I stood in front of a room of young girls and women, first graders to college students. I talked to them about how we want to carry good words with us. Words that remind us we are beautiful just the way we are, that we are loved and accepted, that God has plans for us and created us for a reason, that none of us are mistakes no matter how we got here.

I showed them pictures of my little girl self and how it took me so long to love and accept her and that I’m still learning to do so. And then I took questions.

One of the girls asked me, “Who is your favorite Disney princess?”

“I don’t have a favorite Disney princess,” I said.

And the entire room gasped.

I cycled through all the Disney movies I knew, the classic Disney films I’d grown up with before there was “Frozen” and “Brave.” I thought of “Snow White, Cinderella, and Sleeping Beauty, how I never identified with their fair skin and straight hair. I thought of how divorce limited any memories I’d have of being daddy’s princess. I thought of how I grew up being raised by strong women who could not wait on Prince Charming or fairy godmothers or spells to rescue them so they became “can-do” women instead.

So I never dressed up as a princess, never imagined myself a tiara, preferred a fresh pair of sneakers instead of glass slippers, found my fairy tales in Toni Morrison’s fiction, Maya Angelou’s poetry, and John Steptoe’s African tale, “Mufaro’s Beautiful Daughters.”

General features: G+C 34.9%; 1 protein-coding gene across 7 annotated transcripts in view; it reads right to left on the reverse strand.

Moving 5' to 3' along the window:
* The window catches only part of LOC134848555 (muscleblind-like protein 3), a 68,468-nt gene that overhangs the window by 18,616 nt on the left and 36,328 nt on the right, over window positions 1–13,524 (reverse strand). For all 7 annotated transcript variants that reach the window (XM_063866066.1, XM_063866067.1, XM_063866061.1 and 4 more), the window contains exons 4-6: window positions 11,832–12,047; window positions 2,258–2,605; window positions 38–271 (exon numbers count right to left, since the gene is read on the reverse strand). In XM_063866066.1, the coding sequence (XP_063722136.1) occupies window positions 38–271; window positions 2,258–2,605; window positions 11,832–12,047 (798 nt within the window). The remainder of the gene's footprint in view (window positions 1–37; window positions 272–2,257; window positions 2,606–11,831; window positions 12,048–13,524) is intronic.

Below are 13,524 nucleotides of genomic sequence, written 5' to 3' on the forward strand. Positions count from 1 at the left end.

Then I remembered talking about princesses with another room of young women, many if whom had lived enough life to be twice their teen age. They were survivors of exploitation, trafficking, and abuse, beginning the lifelong journey of recovery. Once or month or so we sit at a table and write together.

We write about God, about the past, about things we love, about wounds. I asked them to write about what they thought about the word princess. I was curious to see if they had the same complicated relationship I had to the word princess. Some found it easy to identify with fairytales, some couldn’t bring themselves to believe in fairy tales based on the harsh realities their lives had been.

We tried an experiment. I asked them to invent their own princess and kingdom. We used our pens to describe what our version of princess would be like, what would be the rules of our kingdom, how we would treat the people who lived there.

We wrote about how we would help the people who lived in our respective kingdoms. Princess fashions ranged from gold to couture to sneakers and jeans. As we read aloud our various inventions of princess, I realized there was power in that.

Movies, magazines, or fairy tales don’t have to be the sole definition of princess for my generation of girls or any of the generations to follow. We get to invent our own princesses, tell our own stories.

I hope to say to young girls what I continue to say to my own little girl self; you can be your own version of princess. Whether you wear tutus or chucks, have freckles or rock an afro, remember that God makes no mistakes and he creates no replicas. So be the unique, original you that God made. That is the coolest, most awesome, absolute best thing you can be.